Idolatry (n.): the treatment of a creature as if it were the Creator (cf. Rom. 1:25).
This is a short clip from my recent class working verse-by-verse, chapter-by-chapter through Paul’s letter to the Romans. The video deals with Romans 8:14-19 (my translation):
14 For such as are led by the Spirit of God, they are sons and daughters of God. 15 For you have not received a spirit of slavery again for fear, but you received the Spirit of adoption in whom we cry, ‘Abba Father.’ 16 The Spirit himself witnesses together with our spirit that we are God’s children. 17 And if children, we are also heirs—heirs of God and co-heirs of Christ, if we actually suffer together that we may also be glorified together. 18 For I count it that the sufferings of the present time are not worthy of the glory coming to be revealed in us. 19 For the urgent expectation of the creation eagerly awaits the revelation of the sons and daughters of God.
Most manuscript variants–that is, different words appearing in different ancient copies of parts of the Bible–are theologically insignificant. They change some bit of grammar or other, but don’t affect the meaning. When it comes to Romans 6:12, however, this is not the case.
The majority reading of the manuscripts–the one that appears most commonly and in the oldest manuscripts–reads like this: “Do not, therefore, let sin reign in your mortal body so that you obey its desires.” The ‘its desires’ part refers here to the body, the body’s desires. (It’s impossible to tell in English, but the Greek pronoun αὐτοῦ–meaning ‘its’–refers to the neuter word ‘body,’ not the female word ‘sin.’) To obey the desires of this ‘mortal body’ is to give into sin and allow it to ‘reign’ over us.
But this verse is worded differently in some manuscripts. Some say, “Do not, therefore, let sin reign in your mortal body so that you obey it [the female αὐτῇ, referring to ‘sin’]”: do not let sin reign by obeying it in your body. Others say, “Do not, therefore, let sin reign in your mortal body so that you obey it [sin] in its [the body’s] desires”: to obey the body’s desires is to obey sin–meaning, in effect, the same as the majority reading.
The most interesting variant is one that appears in only a single manuscript, a lectionary from the eleventh century. Here Romans 6:12 reads, “Do not, therefore, let sin reign in your mortal body so that you obey it [sin] in its [the female αὐτῆς, sin’s] desires.” What is fascinating about this reading is that the body is not the source of sinful desires. Sin can reign in our ‘mortal body’ if we let it, if we ‘obey sin in sin’s desires.’ But it has no power over or connection to our very body’s desires, as in every other manuscript.
Of course, this interesting reading is not the correct reading. There are good textual–it only appears once, in the eleventh century–and theological reasons for rejecting it. Ever since our first parents’ sin, sin, like death, has ‘come into’ humanity (Rom. 5:12). It is no longer an external word tempting us from outside, but a force within us, stirring up desires that bear the ‘fruit’ of ‘death’ (6:21). Even after we have ‘died to sin’ in baptism (6:2), it is still the ‘sin living in me’ (7:17) about which Paul cries out to God, “Who will rescue me from the body of this death?” (7:24). Only after the resurrection will it be true that our bodies themselves will be free of sinful desires.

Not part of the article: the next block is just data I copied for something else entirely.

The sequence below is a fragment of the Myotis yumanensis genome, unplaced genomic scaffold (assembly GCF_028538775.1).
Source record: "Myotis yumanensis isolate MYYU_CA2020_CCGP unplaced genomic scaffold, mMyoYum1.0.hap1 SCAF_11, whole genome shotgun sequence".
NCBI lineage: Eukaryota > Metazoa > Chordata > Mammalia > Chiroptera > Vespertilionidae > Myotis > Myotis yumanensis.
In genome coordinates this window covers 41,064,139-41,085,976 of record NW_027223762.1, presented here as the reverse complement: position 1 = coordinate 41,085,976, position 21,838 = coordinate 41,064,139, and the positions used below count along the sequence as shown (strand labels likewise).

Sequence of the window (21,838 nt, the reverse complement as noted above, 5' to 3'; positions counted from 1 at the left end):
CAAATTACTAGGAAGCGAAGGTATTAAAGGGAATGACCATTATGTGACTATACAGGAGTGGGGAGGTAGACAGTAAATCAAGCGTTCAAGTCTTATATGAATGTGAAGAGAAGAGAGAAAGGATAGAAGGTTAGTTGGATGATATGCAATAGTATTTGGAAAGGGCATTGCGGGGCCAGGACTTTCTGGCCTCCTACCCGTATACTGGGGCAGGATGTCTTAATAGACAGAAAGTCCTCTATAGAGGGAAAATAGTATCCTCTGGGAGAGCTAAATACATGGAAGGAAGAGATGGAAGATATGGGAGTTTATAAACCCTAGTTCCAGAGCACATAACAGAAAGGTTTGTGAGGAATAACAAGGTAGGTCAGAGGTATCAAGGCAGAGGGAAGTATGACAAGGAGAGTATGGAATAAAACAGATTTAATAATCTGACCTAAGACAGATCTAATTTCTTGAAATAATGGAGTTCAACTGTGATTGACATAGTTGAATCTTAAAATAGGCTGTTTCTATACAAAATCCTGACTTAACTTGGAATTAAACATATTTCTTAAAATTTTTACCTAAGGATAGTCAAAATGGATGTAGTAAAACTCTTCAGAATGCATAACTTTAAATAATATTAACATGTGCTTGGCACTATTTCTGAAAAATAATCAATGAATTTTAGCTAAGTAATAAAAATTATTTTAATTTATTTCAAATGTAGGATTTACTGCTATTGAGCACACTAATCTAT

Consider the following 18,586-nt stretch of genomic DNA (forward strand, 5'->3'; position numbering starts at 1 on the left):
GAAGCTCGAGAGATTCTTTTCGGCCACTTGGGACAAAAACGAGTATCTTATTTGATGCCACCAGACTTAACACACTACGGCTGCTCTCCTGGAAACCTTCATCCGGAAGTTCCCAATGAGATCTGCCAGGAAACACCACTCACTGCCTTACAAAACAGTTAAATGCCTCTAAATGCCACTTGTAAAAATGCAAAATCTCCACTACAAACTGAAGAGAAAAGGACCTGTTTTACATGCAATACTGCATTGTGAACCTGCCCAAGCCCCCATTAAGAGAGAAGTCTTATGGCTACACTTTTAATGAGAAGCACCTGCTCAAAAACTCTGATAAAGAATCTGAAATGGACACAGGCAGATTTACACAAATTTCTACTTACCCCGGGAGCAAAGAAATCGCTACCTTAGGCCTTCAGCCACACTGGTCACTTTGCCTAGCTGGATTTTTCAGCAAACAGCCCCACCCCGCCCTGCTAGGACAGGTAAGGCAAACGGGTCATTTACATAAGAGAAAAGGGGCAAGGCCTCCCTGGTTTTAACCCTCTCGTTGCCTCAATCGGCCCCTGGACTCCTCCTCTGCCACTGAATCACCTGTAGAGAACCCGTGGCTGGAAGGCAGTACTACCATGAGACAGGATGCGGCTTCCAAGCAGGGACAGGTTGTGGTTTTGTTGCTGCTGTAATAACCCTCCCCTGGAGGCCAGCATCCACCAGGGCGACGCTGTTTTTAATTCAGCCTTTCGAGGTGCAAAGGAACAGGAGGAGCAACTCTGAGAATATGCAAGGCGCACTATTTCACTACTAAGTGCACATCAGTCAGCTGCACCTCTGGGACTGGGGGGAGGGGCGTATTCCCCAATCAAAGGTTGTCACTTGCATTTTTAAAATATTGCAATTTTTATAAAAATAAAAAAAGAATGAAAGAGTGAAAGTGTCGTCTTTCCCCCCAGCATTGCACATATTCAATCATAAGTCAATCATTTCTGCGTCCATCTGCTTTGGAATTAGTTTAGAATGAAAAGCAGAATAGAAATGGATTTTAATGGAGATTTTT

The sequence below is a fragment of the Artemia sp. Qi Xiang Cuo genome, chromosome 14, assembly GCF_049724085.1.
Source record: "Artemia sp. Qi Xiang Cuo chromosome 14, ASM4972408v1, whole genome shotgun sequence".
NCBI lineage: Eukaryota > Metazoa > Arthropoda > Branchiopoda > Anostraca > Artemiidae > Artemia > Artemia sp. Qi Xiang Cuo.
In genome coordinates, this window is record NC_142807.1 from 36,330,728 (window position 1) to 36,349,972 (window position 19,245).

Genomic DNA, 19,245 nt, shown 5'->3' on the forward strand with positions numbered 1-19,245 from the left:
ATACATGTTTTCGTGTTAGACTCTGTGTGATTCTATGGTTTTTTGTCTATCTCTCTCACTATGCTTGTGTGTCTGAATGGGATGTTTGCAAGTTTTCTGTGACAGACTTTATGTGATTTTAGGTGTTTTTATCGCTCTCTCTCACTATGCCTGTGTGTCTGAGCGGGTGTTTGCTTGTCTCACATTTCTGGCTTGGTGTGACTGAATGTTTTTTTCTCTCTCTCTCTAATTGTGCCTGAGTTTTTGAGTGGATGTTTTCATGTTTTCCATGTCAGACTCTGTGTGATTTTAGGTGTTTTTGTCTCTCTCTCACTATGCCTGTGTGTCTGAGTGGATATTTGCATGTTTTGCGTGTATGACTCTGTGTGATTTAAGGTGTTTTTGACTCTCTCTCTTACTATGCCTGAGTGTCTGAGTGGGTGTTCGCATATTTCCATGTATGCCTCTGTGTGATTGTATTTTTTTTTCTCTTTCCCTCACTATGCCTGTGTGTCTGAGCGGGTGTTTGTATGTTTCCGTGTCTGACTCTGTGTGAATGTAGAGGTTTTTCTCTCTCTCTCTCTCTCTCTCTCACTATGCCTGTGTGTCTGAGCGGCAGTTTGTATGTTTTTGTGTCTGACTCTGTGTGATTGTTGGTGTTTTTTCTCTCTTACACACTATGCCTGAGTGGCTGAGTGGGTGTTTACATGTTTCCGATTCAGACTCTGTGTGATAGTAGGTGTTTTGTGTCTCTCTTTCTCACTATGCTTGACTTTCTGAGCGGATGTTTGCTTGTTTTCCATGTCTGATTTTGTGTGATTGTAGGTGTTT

In writing his letter to the Romans, Paul often imagines an objection or an alternative to his teaching. Many times he then responds, “May it never be!” (In Greek, μὴ γένοιτο.) What are these things that Paul wishes would never be, things that are unthinkable for the apostle? It is a revealing list.
In Romans, Paul’s expression “May it never be!” occurs nine times. It is impossible or unthinkable: that Jewish faithlessness would undo God’s faithfulness (3:4); that God would be unable to judge the world (3:6); that the Law would be undone (3:31); that we should live in sin, since we are dead to it (6:2); that we would go on sinning because we are ‘under grace’ (6:15); that the law itself is sin (7:7); that the Law, in itself good, became death to him (7:13); that God is unjust (9:14); and, finally, that God has thrust away his people Israel (11:1).
To summarize: it’s impossible that God’s purposes for his chosen nation should be frustrated by their failures; God is a faithful keeper of his promises (3:4; 11:1). It’s unthinkable that God’s judgment will not take place (3:6; 9:14), because God alone judges impartially and ‘in line with the truth’ (2:2); he knows the secrets of human hearts (2:16). For God not to judge the world would mean the triumph of evil. It’s impossible that the Law should be ruined or bring death into the world (3:31; 7:13), since it is ‘the form of truth and knowledge’ (2:20) and, in itself, ‘holy’ (7:12). Finally, it’s impossible for us to keep living in sin who have died and live anew with Christ (6:2), even as we live under the continuing promise of God’s gracious forgiveness (6:15). That’s just not who we are any more.
I’m teaching a Bible study at my church on Romans, chapter by chapter and verse by verse. Studying a book of the Bible so closely–and then having to teach it–is a wonderful experience. Even though you’ve read a book a hundred times, new aspects and new connections are brought home as God opens it up for you.
In his letter to the Romans, I’m finding, Paul is doing something far more expansive than outlining fundamental doctrines (that is, teachings)–though he is doing that. When Paul wrote to the church in Rome, he wanted to help them understand the truest and grandest picture of the world: God and God’s action toward all people; humanity in its injustice and need for redemption from its slavery to sin and death; the good news of God for the whole world about his Son Jesus, through whom we no longer receive a death sentence but new life and a promise of resurrection. In order to help us see the world as it truly is, in other words, Paul had to teach us about God and what God has done in Jesus.